Career fairs are making a comeback




Sarah, a nurse job applicant at a career fair, walked down the aisle, loudly chewing gum as she pushed a stroller with a crying baby. She was wearing carpenter jeans and a tank top.

Sarah said she had a resumé somewhere, if she could find it in the diaper bag. She was making quite an impression — the recruiters were backing away as she approached. Sarah’s an example of a career fair “don’t”.

Live career fairs are thriving again: They’re filled with candidates — stellar ones and some like Sarah. Nursing shortages are making fairs a viable solution for employers aiming to attract and hire nurses who are just starting out or looking for a career change.

Some job candidates are in a position to be picky if they position themselves appropriately and professionally as solutions to organizations’ prime problem: nursing job vacancies.

Today’s career fairs are a little different from those in the past, and job candidates need to adapt. Those prior frenetic events, heavily laced with continuing education sessions and dozens of booths with giveaways and a party atmosphere, have morphed into something more intimate.

Expect scarcer events, fewer booths and recruiters who have time to scrutinize candidates, whereas they might have had only split-second exchanges during previous events. And a good rule of thumb is to be prepared for quick, back-to-back, serious interviews.

Some tips for successful career fair cruising:

1 — Read my Nurse.com career blogs, including the series on interviewing: Part 1: Nurse interview tips for millennials, Gen Xers and everyone elsePart 2: It’s your turn to ask questions and Part 3: The art of informational interviewing.

2 — Thoroughly research the event. Make sure to register and plan your time; it will be limited. If the organization sponsoring the career fair advertises the exhibiting employers beforehand, prioritize the ones you want to visit and their locations. For example, Nurse.com gives access to a list of exhibitors before the event to those who register for its Career Days. And don’t discount single-organization or specialty-focused career fairs or online career events.

3 — Adhere to the hackneyed phrase “dress for success.” Your attire should be conservative and unmemorable. Recruiters have told me that candidates do not want to be remembered negatively for what they wore when meeting or interviewing with recruiters.

4 — Mind your body language. You are onstage as soon as you walk down the aisle, so stand tall and exude confidence.

5 — Cruise the booths by yourself. Leave your kids at home, and don’t travel in a pack with friends. This is only about you.

6 — Come prepared. Have readily accessible, slick, but neat copies of your resumé that you can leave with recruiters, as well as business cards with all of your contact information.

7 — Have a well-rehearsed elevator speech. Be prepared to deliver a one-minute, persuasive speech that markets who you are and why someone would want to hire you.

One final tip is to learn to be likable. If you have time beyond your elevator pitch, work on endearing yourself to the interviewing recruiters, who may not be nurses.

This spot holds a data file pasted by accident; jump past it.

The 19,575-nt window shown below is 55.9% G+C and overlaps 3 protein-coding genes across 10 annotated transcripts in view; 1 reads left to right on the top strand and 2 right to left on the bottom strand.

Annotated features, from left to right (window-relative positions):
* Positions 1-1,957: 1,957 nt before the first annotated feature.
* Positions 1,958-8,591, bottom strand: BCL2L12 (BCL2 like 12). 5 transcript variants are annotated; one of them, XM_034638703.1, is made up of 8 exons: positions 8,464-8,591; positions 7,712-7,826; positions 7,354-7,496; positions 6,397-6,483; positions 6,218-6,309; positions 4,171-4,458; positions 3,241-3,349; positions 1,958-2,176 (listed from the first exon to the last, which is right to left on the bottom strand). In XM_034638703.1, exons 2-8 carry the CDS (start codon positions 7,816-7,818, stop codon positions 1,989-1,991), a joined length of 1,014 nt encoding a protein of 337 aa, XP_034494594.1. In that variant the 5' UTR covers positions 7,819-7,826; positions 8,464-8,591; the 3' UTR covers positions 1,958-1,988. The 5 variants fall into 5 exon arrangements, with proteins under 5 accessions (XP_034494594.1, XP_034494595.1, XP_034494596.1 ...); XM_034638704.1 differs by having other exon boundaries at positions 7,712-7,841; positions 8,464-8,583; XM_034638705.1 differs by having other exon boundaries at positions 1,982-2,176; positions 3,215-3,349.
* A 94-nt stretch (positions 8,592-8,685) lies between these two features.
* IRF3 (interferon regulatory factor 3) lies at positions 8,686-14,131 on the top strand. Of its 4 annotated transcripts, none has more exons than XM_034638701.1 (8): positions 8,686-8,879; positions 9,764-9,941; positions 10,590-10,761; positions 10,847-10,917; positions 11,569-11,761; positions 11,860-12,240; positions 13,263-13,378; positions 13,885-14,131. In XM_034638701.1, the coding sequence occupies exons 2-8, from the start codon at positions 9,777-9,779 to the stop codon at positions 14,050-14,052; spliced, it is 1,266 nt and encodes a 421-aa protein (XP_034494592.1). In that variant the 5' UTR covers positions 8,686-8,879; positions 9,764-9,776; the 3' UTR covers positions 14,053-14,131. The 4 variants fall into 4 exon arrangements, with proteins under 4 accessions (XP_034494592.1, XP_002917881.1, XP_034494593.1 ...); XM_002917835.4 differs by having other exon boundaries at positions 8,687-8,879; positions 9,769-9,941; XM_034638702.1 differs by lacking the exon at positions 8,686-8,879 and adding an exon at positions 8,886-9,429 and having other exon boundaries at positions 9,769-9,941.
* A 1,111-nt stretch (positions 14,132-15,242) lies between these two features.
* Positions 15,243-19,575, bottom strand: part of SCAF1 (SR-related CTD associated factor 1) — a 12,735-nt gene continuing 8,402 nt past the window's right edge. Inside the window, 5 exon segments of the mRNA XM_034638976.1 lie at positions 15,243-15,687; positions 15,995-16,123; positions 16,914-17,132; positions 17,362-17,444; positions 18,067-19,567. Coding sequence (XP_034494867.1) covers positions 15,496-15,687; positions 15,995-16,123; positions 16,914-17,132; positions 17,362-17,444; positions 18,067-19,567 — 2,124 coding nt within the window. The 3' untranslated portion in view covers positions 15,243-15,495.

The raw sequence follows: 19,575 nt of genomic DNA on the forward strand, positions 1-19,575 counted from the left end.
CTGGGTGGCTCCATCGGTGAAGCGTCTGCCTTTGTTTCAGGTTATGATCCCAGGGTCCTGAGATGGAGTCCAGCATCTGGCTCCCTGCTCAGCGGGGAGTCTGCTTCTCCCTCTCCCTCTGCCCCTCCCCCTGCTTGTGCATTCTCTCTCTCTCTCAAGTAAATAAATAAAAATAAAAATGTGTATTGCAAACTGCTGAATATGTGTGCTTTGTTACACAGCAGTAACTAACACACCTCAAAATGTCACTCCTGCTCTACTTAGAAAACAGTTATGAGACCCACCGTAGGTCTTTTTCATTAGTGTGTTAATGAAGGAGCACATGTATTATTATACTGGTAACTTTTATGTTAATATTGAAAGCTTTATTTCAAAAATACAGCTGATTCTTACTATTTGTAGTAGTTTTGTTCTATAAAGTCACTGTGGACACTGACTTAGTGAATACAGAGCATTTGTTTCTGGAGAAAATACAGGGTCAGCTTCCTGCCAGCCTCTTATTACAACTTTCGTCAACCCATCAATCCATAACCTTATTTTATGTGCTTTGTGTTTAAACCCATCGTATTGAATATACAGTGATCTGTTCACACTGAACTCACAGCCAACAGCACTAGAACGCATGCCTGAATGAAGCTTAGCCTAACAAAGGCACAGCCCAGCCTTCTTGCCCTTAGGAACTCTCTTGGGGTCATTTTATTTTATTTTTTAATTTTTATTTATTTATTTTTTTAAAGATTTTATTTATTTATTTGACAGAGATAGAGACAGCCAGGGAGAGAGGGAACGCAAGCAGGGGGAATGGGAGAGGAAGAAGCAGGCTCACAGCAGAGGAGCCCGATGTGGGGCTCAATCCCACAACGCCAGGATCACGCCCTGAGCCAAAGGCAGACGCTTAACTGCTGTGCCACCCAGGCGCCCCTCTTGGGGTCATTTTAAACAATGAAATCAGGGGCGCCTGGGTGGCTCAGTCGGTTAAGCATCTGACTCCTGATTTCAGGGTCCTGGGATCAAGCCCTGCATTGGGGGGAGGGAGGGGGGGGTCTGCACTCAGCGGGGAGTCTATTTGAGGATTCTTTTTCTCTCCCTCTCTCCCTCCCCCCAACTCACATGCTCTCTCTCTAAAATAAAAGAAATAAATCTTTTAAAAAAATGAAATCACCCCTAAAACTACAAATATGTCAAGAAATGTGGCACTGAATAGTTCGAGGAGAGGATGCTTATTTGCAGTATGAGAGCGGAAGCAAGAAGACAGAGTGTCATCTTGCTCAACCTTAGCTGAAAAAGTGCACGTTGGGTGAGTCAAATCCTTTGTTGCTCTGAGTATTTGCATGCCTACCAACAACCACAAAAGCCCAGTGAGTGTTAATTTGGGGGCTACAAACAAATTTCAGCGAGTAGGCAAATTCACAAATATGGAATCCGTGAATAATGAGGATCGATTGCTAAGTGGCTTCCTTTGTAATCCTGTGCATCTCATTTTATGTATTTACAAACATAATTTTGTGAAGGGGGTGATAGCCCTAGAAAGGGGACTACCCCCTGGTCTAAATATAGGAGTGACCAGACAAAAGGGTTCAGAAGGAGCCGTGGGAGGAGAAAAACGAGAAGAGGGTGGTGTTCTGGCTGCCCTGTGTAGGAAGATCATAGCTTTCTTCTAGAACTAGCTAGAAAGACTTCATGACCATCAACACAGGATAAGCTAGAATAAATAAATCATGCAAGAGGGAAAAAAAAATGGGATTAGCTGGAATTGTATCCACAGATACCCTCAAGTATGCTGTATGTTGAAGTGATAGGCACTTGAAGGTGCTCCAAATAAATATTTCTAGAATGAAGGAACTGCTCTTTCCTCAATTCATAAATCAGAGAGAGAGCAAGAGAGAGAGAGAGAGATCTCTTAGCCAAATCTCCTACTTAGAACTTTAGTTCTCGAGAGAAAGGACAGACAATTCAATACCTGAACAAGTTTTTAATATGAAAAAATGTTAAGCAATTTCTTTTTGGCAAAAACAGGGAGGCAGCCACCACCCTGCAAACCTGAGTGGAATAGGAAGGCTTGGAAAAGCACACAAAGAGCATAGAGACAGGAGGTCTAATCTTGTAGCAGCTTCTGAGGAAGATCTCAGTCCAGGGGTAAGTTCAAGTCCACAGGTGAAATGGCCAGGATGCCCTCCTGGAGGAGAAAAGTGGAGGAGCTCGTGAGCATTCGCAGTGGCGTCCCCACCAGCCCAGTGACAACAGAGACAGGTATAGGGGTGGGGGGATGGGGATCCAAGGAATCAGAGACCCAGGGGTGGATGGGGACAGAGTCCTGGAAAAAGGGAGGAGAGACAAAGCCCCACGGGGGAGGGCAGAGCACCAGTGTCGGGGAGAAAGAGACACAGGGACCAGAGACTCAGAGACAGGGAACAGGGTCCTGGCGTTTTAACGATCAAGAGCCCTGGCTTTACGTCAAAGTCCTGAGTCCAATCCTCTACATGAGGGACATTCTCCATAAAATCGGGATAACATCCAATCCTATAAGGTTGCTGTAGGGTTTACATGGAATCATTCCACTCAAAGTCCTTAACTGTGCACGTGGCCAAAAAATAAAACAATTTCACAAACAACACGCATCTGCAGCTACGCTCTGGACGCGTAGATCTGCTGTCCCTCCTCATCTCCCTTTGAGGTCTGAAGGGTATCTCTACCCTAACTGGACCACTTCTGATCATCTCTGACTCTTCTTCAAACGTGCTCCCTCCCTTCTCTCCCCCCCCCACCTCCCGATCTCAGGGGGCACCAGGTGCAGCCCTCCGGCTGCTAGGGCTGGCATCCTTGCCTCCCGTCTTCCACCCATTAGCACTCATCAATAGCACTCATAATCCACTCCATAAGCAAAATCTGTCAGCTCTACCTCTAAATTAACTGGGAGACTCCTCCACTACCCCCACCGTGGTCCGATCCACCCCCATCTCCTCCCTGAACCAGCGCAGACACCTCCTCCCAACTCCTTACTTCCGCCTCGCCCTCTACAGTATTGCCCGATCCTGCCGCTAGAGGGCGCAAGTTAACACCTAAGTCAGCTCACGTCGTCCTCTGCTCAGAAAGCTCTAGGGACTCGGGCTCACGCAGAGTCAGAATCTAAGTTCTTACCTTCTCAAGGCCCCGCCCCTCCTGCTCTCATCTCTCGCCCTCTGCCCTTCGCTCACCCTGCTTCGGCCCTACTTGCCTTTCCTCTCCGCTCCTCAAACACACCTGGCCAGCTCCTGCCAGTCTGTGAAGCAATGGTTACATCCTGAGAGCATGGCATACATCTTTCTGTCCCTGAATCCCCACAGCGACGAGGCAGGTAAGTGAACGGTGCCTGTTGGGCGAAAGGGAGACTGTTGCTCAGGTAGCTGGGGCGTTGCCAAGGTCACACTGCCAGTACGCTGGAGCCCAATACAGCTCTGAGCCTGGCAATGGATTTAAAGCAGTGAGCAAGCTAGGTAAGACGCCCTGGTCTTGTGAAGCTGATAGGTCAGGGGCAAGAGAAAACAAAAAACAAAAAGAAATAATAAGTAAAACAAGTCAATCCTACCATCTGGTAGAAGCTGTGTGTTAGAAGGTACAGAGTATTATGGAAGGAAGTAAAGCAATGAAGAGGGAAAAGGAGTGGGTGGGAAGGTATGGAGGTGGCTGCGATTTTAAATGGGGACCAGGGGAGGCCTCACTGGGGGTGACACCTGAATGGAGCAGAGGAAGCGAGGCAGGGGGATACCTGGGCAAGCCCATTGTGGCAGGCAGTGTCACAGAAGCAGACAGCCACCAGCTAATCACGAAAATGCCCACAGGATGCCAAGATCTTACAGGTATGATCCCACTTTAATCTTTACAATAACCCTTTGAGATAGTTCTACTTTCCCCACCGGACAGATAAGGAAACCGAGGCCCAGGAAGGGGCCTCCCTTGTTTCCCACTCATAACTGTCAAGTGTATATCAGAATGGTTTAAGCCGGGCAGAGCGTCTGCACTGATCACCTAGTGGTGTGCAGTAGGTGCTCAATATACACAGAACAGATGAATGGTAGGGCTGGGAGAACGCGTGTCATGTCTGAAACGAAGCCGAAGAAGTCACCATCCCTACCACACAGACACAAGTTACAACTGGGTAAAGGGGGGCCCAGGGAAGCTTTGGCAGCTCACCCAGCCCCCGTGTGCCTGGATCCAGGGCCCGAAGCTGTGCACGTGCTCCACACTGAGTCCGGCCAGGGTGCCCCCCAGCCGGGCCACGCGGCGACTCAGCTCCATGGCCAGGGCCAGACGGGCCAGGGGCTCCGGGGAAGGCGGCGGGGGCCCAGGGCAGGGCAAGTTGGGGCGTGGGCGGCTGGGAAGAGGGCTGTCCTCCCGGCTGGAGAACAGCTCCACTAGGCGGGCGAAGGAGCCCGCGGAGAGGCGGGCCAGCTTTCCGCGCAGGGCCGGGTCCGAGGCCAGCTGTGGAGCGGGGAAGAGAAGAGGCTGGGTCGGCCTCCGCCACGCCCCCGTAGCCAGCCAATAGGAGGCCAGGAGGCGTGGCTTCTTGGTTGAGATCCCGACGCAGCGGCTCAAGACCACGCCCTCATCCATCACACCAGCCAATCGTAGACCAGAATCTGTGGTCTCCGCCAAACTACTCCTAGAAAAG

At the end of the day, the job market can be like high school, and people will hire those that they like. Figure out how to be one of those; but meanwhile, smile and start with a good handshake.


Courses related to ‘growing your career’

CE166-60: Networking for Career Advancement
 (1 contact hr)

Networking is one of the most important career-building tools available to any professional, including nurses. So whether a nurse is hunting for a job, seeking a promotion, running for office, starting a business, seeking consultative work, pursuing higher education, entering public service or writing for publication, networking is an effective sales and marketing strategy for building a positive power base to attain long- and short-term career goals. This educational activity will provide guidance on networking for career advancement.

WEB299: Progressing to School Successfully: Is Now the Time for a BSN?
 (1 contact hr)

Technology changes. Healthcare changes. And nursing is changing. Advance forward in your career by progressing to school successfully! With the 2020 goal of 80% of nurses holding a bachelor’s degree, what is the current distribution of degrees within nursing? What information do you need to consider to help you pursue your BSN and to become a part of the 80%? Become informed and motivated with this webinar.

WEB329: Empowering Your Nursing Career
 (1 contact hr)

Do you feel empowered to navigate your career? Are you trying to decide which specialty to pursue, how to begin your professional nursing career, or how to make a change to an existing career? Learn about how you can make your personality characteristics work for you by considering correlated nursing specialties and environments you might enjoy more than others. Learn about leadership and lifestyle choices to create balance and motivation for your nursing calling!


About the author
Robert G. Hess Jr., PhD, RN, FAAN

Robert G. Hess Jr., PhD, RN, FAAN 

Robert G. Hess Jr., PhD, RN, FAAN, is OnCourse Learning's executive vice president and chief clinical executive. He also is founder and CEO of the Forum for Shared Governance (www.SharedGovernance.org). As an editor for Nurse.com/Nursing Spectrum, Hess penned editorials on career topics. As a presenter at professional conferences, Hess often addresses participants on how to find the right job and steps for building a successful career. Join his Facebook followers at Robert G Hess Jr.

2 responses to “Career fairs are making a comeback”

Leave a Reply

Your email address will not be published. Required fields are marked *